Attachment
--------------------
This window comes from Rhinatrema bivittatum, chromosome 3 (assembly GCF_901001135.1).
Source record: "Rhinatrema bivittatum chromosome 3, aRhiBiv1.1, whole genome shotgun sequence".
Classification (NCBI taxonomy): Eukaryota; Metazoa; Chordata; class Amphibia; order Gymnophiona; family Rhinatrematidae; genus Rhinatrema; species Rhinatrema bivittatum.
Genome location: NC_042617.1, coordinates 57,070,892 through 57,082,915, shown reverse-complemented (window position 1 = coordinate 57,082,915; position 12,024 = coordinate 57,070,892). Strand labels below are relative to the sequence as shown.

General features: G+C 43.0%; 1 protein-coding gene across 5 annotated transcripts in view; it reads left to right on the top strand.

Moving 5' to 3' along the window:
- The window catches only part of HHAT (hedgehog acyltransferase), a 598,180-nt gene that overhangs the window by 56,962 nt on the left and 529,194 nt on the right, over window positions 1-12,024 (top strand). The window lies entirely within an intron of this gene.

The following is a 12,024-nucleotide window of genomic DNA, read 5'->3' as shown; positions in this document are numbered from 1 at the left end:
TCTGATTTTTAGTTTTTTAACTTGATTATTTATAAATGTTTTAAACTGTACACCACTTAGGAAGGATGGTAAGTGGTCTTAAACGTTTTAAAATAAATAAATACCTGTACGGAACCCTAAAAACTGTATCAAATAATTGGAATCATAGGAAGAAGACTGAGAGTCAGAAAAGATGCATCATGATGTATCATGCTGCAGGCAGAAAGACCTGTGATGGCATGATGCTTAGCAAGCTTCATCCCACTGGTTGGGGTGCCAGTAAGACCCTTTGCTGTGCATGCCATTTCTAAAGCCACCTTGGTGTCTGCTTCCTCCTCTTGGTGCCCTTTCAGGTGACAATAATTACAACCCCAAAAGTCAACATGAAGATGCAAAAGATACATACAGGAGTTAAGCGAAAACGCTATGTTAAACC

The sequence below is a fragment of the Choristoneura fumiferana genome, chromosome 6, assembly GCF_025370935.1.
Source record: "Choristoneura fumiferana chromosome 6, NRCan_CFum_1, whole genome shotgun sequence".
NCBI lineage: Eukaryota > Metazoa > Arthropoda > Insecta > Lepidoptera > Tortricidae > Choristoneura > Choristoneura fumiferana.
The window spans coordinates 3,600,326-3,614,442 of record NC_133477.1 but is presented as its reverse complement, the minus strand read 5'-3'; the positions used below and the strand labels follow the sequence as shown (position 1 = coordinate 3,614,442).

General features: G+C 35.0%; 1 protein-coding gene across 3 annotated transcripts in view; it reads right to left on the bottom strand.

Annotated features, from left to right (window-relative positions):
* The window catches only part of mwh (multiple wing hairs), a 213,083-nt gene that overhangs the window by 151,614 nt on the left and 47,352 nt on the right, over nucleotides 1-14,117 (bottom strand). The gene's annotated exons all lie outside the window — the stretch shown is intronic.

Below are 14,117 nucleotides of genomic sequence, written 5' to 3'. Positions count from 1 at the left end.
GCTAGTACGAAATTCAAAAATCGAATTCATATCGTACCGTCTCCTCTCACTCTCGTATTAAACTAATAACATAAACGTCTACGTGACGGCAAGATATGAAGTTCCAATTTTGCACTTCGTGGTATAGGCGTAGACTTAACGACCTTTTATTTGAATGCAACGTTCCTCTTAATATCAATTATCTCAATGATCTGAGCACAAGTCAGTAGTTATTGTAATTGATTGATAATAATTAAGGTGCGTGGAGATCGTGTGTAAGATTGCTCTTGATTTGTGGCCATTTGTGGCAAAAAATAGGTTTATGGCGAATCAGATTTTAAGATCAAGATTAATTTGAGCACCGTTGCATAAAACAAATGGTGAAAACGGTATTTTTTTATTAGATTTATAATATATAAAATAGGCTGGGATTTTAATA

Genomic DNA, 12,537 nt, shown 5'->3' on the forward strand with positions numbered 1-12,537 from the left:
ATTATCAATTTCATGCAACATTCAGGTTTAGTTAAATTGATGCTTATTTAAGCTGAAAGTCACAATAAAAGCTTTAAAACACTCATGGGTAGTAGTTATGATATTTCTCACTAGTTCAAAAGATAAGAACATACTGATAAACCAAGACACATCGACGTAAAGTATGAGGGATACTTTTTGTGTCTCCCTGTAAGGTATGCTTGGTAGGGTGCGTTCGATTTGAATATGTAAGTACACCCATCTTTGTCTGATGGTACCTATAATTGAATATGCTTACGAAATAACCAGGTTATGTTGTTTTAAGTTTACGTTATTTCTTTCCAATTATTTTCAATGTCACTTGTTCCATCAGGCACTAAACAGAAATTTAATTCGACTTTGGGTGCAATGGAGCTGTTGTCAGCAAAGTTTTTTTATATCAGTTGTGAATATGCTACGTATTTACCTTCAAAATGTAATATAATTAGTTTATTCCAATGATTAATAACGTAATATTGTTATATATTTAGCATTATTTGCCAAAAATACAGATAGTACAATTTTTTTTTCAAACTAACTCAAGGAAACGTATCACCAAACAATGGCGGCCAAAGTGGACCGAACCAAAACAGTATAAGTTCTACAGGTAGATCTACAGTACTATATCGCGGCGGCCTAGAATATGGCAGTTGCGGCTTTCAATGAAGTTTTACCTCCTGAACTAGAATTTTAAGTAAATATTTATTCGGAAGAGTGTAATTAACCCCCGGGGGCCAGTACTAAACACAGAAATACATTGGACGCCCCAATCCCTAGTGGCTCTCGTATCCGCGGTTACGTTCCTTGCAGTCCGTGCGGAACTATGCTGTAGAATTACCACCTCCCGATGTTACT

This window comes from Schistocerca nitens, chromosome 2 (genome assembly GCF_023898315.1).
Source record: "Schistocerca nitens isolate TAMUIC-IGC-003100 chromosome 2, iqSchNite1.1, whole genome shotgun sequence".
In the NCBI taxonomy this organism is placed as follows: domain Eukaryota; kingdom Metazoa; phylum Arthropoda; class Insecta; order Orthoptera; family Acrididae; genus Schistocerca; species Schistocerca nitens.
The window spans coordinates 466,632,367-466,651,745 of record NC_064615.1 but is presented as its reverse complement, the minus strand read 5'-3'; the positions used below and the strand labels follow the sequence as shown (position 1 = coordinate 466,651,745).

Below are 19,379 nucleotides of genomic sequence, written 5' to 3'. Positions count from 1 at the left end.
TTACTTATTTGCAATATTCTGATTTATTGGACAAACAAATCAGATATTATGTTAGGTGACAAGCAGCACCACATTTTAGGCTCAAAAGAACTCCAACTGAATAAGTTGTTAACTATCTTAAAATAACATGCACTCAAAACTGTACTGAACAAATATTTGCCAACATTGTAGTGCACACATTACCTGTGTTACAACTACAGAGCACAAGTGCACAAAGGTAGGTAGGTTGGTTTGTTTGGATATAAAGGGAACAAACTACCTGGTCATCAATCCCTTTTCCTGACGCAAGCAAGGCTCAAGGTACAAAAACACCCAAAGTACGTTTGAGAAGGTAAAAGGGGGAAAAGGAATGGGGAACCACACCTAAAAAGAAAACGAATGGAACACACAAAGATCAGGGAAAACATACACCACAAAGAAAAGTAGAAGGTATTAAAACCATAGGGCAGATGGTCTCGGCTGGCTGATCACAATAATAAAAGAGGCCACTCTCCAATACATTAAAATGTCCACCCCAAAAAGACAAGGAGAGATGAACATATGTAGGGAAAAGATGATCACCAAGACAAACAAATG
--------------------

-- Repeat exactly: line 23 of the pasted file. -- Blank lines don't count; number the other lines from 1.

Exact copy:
In the NCBI taxonomy this organism is placed as follows: domain Eukaryota; kingdom Metazoa; phylum Arthropoda; class Insecta; order Orthoptera; family Acrididae; genus Schistocerca; species Schistocerca nitens.